A few years ago, we wrote a wild yarn entitled "I Dunnit," about a Kentucky knucklehead named James Mullins who confessed to a murder he didn't commit -- the first known homicide victim of the infamous Baseline Killer.
reporting the piece (that's the cover illustration from the story), we dealt with Tempe police Sergeant Dan Masters, then the public-information officer for the agency.
It was a delicate situation: We were onto something fairly momentous, and the outcome wasn't looking pretty for Tempe PD.
Usually in similar situations, cop shops and other agencies hunker down, stonewall, play public-records games, and otherwise engage in all manner of spin-control.
But not Sergeant Masters.
He was upfront and helpful, even after it became obvious that we were going to slice and dice lead detective in the Mullins case, which we did.
In 2006, Masters won a Best of Phoenix award from us. Here's what we wrote about him then.
This morning, we read a piece about Sergeant Masters written in the Arizona Republic by Bill Richardson, a retired Mesa cop who is a freelancer.
On May 25, Masters, who has been back on the streets as a supervisor for a few years, and Officers Frank and Steve Razo performed heroically in evacuating a three-story apartment building during a major fire.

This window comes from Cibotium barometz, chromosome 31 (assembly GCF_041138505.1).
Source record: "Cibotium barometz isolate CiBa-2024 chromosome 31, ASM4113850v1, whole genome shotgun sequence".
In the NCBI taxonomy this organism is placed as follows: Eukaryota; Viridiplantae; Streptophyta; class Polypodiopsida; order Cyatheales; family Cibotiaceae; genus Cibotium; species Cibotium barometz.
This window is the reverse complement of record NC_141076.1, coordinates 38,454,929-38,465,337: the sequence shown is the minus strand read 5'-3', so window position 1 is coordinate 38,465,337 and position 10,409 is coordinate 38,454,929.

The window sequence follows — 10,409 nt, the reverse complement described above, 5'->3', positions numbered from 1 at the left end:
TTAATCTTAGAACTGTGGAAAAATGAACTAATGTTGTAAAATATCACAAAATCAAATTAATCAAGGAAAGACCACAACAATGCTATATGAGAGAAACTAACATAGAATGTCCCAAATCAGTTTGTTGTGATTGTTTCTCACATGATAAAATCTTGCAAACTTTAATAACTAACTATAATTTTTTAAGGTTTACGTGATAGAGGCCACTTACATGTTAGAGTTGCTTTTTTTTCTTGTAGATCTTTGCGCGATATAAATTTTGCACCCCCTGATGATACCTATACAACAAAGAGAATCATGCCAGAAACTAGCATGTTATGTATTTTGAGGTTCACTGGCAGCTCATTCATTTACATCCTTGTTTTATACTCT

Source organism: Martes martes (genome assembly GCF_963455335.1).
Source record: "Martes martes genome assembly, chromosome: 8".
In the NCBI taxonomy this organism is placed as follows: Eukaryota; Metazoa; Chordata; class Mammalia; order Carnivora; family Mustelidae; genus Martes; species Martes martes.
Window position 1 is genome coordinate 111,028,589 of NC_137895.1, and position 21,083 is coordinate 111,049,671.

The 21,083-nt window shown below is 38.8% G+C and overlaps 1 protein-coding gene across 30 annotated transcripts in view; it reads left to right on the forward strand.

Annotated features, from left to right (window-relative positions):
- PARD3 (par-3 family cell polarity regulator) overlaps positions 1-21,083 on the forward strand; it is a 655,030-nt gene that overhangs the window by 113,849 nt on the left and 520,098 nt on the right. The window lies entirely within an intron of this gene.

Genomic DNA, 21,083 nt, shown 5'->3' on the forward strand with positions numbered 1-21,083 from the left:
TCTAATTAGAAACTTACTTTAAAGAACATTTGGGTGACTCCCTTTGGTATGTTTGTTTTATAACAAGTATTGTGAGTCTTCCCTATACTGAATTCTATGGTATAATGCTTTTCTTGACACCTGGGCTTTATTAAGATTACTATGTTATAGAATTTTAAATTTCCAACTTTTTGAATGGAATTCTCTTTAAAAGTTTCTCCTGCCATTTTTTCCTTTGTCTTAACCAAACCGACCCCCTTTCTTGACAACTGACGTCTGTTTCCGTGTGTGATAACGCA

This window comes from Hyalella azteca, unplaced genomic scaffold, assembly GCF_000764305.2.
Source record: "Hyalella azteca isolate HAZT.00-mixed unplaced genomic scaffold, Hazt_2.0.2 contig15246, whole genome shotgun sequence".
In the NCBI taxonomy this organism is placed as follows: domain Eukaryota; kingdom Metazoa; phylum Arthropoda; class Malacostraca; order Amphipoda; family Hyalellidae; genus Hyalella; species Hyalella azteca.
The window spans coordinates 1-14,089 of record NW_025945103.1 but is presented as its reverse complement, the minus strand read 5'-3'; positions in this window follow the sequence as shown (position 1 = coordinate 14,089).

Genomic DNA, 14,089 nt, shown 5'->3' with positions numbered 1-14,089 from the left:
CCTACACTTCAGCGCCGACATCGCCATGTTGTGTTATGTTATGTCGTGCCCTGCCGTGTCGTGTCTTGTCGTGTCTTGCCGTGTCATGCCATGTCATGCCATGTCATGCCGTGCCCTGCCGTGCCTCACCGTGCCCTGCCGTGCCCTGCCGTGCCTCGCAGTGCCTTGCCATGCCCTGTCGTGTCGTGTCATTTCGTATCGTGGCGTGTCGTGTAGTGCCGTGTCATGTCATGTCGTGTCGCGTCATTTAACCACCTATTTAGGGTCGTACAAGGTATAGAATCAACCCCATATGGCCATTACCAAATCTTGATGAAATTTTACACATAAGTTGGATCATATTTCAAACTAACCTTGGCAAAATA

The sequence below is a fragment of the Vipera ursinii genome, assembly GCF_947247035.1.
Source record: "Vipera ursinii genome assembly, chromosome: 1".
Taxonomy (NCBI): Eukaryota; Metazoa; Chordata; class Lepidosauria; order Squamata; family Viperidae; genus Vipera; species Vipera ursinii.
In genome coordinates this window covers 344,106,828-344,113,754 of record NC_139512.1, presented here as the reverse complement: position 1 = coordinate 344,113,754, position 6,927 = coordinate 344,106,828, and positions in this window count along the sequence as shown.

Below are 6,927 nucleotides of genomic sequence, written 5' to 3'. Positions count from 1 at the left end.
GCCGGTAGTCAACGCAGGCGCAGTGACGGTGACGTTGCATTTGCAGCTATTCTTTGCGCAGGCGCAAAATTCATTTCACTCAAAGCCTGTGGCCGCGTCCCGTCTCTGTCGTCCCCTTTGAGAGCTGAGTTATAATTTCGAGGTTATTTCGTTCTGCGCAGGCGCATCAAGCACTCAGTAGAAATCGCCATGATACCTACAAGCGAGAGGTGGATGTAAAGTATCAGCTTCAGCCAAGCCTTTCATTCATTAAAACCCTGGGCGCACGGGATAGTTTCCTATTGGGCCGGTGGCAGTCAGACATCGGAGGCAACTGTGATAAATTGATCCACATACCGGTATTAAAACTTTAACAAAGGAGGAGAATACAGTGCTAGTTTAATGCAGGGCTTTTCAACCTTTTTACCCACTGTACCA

Instead of using a bullhorn to order residents out, the officers entered the burning building and roused those still in their homes.
Masters went by himself up to the top floor to try to deal with a terrified and aggressive pit bull who was keeping residents from leaving and firefighters from doing their jobs.
Not sure from Richardson's account, what happened to the dog, but we do know that the weight of the water on the roof caused it to collapse on the sarge.
Masters long has been known as a cool head under pressure, and he sure was this time, successfully struggling to free himself from the smoldering debris and making his way down the stairs to safety.
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He was rushed to the hospital suffering from smoke inhalation and a head injury that thankfully turned out not to be serious.
We know, Sergeant Masters was just doing his job and that's what he gets paid for and all that stuff.
But having known him as stand-up, it's the least we can do to take moment here to thank him for his service and to wish him the very best.